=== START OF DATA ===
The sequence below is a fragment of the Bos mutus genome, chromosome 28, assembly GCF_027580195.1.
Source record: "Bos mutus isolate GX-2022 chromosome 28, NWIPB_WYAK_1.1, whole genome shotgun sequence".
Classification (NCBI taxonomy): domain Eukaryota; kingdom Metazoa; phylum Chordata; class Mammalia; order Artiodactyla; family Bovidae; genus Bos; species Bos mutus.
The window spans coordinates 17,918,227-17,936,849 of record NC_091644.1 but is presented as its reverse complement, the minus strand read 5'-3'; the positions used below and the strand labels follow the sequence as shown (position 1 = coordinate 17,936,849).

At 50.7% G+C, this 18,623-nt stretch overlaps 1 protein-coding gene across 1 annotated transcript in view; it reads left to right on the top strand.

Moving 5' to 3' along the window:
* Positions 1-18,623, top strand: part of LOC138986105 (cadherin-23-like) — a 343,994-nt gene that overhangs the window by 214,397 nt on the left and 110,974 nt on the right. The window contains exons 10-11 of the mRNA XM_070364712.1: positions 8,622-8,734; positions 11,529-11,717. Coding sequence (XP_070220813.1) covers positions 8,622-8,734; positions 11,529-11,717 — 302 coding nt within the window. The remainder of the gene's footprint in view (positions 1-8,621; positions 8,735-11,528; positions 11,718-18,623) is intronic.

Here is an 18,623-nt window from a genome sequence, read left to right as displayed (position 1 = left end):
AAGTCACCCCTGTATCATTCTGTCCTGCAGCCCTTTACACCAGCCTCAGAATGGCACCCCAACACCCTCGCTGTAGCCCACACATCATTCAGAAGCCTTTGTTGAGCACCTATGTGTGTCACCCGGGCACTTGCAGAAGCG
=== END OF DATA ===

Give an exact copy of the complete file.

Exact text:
The sequence below is a fragment of the Bos mutus genome, chromosome 28, assembly GCF_027580195.1.
Source record: "Bos mutus isolate GX-2022 chromosome 28, NWIPB_WYAK_1.1, whole genome shotgun sequence".
Classification (NCBI taxonomy): domain Eukaryota; kingdom Metazoa; phylum Chordata; class Mammalia; order Artiodactyla; family Bovidae; genus Bos; species Bos mutus.
The window spans coordinates 17,918,227-17,936,849 of record NC_091644.1 but is presented as its reverse complement, the minus strand read 5'-3'; the positions used below and the strand labels follow the sequence as shown (position 1 = coordinate 17,936,849).

At 50.7% G+C, this 18,623-nt stretch overlaps 1 protein-coding gene across 1 annotated transcript in view; it reads left to right on the top strand.

Moving 5' to 3' along the window:
* Positions 1-18,623, top strand: part of LOC138986105 (cadherin-23-like) — a 343,994-nt gene that overhangs the window by 214,397 nt on the left and 110,974 nt on the right. The window contains exons 10-11 of the mRNA XM_070364712.1: positions 8,622-8,734; positions 11,529-11,717. Coding sequence (XP_070220813.1) covers positions 8,622-8,734; positions 11,529-11,717 — 302 coding nt within the window. The remainder of the gene's footprint in view (positions 1-8,621; positions 8,735-11,528; positions 11,718-18,623) is intronic.

Here is an 18,623-nt window from a genome sequence, read left to right as displayed (position 1 = left end):
AAGTCACCCCTGTATCATTCTGTCCTGCAGCCCTTTACACCAGCCTCAGAATGGCACCCCAACACCCTCGCTGTAGCCCACACATCATTCAGAAGCCTTTGTTGAGCACCTATGTGTGTCACCCGGGCACTTGCAGAAGCG